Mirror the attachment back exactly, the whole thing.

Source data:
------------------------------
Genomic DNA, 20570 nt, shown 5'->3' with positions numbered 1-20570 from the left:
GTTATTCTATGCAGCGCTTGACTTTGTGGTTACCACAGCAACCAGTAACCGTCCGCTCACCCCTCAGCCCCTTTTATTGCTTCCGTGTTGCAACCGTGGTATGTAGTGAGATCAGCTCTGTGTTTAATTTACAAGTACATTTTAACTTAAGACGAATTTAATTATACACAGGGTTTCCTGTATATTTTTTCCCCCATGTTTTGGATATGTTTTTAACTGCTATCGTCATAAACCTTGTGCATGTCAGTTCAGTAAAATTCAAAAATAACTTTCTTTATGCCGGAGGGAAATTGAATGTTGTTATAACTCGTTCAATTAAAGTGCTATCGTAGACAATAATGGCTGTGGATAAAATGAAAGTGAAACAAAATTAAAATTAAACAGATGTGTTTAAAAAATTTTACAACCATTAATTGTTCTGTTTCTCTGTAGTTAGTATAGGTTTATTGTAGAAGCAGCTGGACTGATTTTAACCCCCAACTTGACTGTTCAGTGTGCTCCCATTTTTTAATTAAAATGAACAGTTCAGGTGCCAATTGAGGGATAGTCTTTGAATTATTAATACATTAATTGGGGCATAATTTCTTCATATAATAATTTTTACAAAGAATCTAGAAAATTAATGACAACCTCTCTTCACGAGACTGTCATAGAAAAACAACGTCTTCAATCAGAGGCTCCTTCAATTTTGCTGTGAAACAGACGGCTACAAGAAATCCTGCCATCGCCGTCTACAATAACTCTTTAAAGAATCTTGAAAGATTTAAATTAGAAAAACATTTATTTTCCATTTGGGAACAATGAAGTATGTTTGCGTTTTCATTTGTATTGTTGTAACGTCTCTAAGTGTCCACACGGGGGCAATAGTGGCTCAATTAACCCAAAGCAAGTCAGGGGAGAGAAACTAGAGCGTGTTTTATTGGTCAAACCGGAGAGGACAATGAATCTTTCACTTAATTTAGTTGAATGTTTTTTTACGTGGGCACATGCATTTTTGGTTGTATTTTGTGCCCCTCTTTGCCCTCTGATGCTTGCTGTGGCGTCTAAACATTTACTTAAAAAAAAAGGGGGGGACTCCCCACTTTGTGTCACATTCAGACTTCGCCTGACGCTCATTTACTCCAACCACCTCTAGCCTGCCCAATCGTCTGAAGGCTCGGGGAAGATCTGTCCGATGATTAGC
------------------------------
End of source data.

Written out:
Genomic DNA, 20570 nt, shown 5'->3' with positions numbered 1-20570 from the left:
GTTATTCTATGCAGCGCTTGACTTTGTGGTTACCACAGCAACCAGTAACCGTCCGCTCACCCCTCAGCCCCTTTTATTGCTTCCGTGTTGCAACCGTGGTATGTAGTGAGATCAGCTCTGTGTTTAATTTACAAGTACATTTTAACTTAAGACGAATTTAATTATACACAGGGTTTCCTGTATATTTTTTCCCCCATGTTTTGGATATGTTTTTAACTGCTATCGTCATAAACCTTGTGCATGTCAGTTCAGTAAAATTCAAAAATAACTTTCTTTATGCCGGAGGGAAATTGAATGTTGTTATAACTCGTTCAATTAAAGTGCTATCGTAGACAATAATGGCTGTGGATAAAATGAAAGTGAAACAAAATTAAAATTAAACAGATGTGTTTAAAAAATTTTACAACCATTAATTGTTCTGTTTCTCTGTAGTTAGTATAGGTTTATTGTAGAAGCAGCTGGACTGATTTTAACCCCCAACTTGACTGTTCAGTGTGCTCCCATTTTTTAATTAAAATGAACAGTTCAGGTGCCAATTGAGGGATAGTCTTTGAATTATTAATACATTAATTGGGGCATAATTTCTTCATATAATAATTTTTACAAAGAATCTAGAAAATTAATGACAACCTCTCTTCACGAGACTGTCATAGAAAAACAACGTCTTCAATCAGAGGCTCCTTCAATTTTGCTGTGAAACAGACGGCTACAAGAAATCCTGCCATCGCCGTCTACAATAACTCTTTAAAGAATCTTGAAAGATTTAAATTAGAAAAACATTTATTTTCCATTTGGGAACAATGAAGTATGTTTGCGTTTTCATTTGTATTGTTGTAACGTCTCTAAGTGTCCACACGGGGGCAATAGTGGCTCAATTAACCCAAAGCAAGTCAGGGGAGAGAAACTAGAGCGTGTTTTATTGGTCAAACCGGAGAGGACAATGAATCTTTCACTTAATTTAGTTGAATGTTTTTTTACGTGGGCACATGCATTTTTGGTTGTATTTTGTGCCCCTCTTTGCCCTCTGATGCTTGCTGTGGCGTCTAAACATTTACTTAAAAAAAAAGGGGGGGACTCCCCACTTTGTGTCACATTCAGACTTCGCCTGACGCTCATTTACTCCAACCACCTCTAGCCTGCCCAATCGTCTGAAGGCTCGGGGAAGATCTGTCCGATGATTAGC